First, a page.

With many students still wondering about the upcoming effect of the budget cuts, the deans of each college have been working to create budget proposals, discuss the effects and look anxiously to the future.
David Hayhurst, dean of the College of Science and Technology, has experienced these types of cuts firsthand while serving as the dean of the College of Engineering at San Diego State University during the 2008 California financial crisis.
According to the California Department of Finance, the state of California experienced a deficit of $24.3 billion during the 2008-09 fiscal year, which resulted in extreme cuts in higher education.
Hayhurst said SDSU took great pains to protect the university while still reducing costs.
“Our university was a leader in trying to think through how to do (the budget cuts) in a fashion that would have the least detrimental effect in the long run on the university,” he said.
He said there were three main objectives SDSU wanted to preserve: to have classes for students when they needed them, to avoid delaying time for graduation and to retain all tenure and tenure-track faculty. Southern Miss will face these issues in the upcoming budget cuts.
SDSU subsequently raised tuition costs to cover for lower state appropriations; however, there was still a loss of over 100 faculty during those difficult years.
Hayhurst explained that some of the ways SDSU dealt with a lower number of faculty was to combine sections. Instead of a class of 40 and a class of 50, there would be one class of 100 students. This involved finding larger classrooms to accommodate larger amounts of students as well as educating professors in the pedagogy of teaching large sections.
“If you’re in a class of 500, how do we know you are achieving the right learning outcome?” Hayhurst said. “Recitations led by graduate students became part of the mix (as well as) spending resources on training faculty on teaching much larger classes.”
However, while SDSU was able to raise tuition to make up for lost state appropriations, state law requires that even though state money is lowering over time, the school cannot make up the money by raising tuition. Therefore, Southern Miss is facing a decrease in tuition revenue, which could result in loss of faculty, shrinking of programs and less classes offered.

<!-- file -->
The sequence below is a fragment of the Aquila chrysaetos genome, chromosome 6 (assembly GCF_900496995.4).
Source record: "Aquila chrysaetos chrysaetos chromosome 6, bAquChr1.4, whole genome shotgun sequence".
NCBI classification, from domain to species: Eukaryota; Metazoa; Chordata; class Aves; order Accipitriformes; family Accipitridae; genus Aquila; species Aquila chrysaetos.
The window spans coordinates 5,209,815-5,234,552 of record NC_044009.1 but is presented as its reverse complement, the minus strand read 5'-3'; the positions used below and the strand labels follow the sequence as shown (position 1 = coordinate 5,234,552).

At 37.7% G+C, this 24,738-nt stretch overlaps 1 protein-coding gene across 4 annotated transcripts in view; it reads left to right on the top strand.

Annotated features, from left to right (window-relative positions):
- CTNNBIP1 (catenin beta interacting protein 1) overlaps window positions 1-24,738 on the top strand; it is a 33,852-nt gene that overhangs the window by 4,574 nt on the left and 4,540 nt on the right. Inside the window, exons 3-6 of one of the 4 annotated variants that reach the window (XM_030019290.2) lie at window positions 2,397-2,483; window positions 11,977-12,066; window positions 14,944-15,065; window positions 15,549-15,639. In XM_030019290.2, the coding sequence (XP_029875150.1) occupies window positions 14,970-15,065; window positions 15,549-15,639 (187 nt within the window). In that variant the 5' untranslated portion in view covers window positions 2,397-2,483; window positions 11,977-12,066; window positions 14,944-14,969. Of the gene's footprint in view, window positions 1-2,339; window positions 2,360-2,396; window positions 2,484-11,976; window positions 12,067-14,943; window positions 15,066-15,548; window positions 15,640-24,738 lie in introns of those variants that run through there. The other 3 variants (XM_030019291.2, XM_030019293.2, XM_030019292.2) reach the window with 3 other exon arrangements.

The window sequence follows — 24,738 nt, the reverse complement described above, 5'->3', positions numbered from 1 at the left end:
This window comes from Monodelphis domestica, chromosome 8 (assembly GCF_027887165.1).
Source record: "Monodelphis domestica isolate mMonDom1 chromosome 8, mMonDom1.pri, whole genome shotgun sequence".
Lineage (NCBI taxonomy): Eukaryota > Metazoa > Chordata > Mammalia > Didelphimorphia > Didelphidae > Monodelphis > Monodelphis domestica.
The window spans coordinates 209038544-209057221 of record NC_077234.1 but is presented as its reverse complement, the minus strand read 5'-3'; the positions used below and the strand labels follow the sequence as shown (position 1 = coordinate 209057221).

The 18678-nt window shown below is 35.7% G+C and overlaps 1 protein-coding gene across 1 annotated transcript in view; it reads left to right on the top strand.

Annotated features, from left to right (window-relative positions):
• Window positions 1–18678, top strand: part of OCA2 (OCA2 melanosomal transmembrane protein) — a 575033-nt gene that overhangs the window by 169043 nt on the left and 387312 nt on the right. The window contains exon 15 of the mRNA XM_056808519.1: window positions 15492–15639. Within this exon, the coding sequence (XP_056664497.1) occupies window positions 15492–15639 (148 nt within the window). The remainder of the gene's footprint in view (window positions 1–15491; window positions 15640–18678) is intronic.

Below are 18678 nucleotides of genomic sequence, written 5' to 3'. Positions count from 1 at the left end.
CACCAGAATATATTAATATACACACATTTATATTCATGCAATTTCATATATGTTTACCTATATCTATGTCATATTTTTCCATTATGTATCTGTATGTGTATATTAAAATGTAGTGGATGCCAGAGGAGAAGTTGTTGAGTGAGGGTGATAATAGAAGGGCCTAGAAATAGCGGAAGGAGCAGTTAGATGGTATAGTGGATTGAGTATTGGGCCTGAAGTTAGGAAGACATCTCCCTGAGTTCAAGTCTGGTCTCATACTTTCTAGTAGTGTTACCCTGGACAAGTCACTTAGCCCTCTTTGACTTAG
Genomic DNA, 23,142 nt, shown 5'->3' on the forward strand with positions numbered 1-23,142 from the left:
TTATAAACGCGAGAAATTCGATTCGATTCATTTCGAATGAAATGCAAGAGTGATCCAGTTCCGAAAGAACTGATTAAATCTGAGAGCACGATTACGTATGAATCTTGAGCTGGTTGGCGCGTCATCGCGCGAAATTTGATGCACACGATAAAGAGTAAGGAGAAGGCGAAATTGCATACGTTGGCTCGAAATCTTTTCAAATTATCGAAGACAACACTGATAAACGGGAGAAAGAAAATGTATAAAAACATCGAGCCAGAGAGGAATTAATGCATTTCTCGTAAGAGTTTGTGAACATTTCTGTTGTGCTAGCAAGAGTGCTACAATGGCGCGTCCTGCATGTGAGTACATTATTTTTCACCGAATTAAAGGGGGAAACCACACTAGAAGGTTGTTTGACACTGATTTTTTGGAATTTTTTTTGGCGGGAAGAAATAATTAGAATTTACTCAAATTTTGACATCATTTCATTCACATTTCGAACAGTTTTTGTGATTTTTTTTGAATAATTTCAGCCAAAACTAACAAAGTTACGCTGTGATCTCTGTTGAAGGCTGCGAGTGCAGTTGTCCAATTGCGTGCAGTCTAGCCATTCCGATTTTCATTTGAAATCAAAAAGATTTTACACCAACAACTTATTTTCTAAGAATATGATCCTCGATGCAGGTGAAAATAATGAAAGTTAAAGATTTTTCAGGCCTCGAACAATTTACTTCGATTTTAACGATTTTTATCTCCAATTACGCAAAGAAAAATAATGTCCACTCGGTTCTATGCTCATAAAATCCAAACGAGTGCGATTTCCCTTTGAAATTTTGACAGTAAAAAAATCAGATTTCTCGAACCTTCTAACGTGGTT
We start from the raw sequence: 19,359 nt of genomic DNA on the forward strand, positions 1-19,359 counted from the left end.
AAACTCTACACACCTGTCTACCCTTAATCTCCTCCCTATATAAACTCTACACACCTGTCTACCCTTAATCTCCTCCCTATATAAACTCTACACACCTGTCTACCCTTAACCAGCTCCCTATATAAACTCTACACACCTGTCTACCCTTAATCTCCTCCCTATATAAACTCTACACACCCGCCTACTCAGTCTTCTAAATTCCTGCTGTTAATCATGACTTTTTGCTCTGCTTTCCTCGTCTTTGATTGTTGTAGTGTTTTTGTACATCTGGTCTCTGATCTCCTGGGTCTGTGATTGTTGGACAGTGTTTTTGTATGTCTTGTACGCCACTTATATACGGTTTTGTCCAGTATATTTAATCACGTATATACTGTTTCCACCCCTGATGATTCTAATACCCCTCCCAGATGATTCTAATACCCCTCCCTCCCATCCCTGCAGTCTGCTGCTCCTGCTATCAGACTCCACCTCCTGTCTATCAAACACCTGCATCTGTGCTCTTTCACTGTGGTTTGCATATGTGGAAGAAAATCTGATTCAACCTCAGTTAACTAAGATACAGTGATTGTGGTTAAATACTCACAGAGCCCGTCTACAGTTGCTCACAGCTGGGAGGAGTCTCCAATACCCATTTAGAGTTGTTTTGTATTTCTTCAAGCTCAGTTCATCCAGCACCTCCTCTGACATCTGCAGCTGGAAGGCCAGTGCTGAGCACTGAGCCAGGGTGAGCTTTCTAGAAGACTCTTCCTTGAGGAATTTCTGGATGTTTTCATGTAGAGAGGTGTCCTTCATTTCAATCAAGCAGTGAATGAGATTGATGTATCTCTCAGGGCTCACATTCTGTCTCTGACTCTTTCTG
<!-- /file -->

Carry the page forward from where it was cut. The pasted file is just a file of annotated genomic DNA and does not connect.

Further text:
Michael Forster, dean of the College of Health, expressed his worry over several of the departments under his care. “The effect of the cuts is cumulative,” he said. “We’ve had three prior years of cuts.”
He explained that in the past, he was able to use a variety of funds due to grants and reserves that helped keep the deficits at pay. However, with these funds depleted and the budget lowering, Forster worries about the future of the programs of the College of Health.
“What makes this different is that we are already tapped out. There is no surplus to cut 4.5 percent without doing dramatic things,” he said.
Since the College of Health has so many accredited programs, such as the School of Social Work and Department of Nutrition and Food Systems, there are many specified credentials that each department must meet to
Forster used the speech pathology program as an example of the specific needs of each program.
“I can’t use an audiology professor in a speech pathology class, even if they have a doctorate. On the other hand, I can’t use a professor of deaf education in audiology,” he said.
He said for many deans, there is a “wait-and-see” attitude that is currently happening. However, many heads of departments are getting ready to make tough decisions if their proposals are approved.
“If you had to lose one or two, what would be the impact?” Forster said of the thought process. “What kinds of adjustments can be made and what will make the roof cave in on us?”
Hayhurst emphasized that while the heads of departments and deans are on the front lines of the budget cuts, students have to be the most influential recruiters that a university can have.
“We are in a difficult place with budget cuts, but there are some very straightforward steps that we can all take that will resolve the problem in a pretty short fashion,” he said. “If our enrollment is up next fall, these problems will go away.”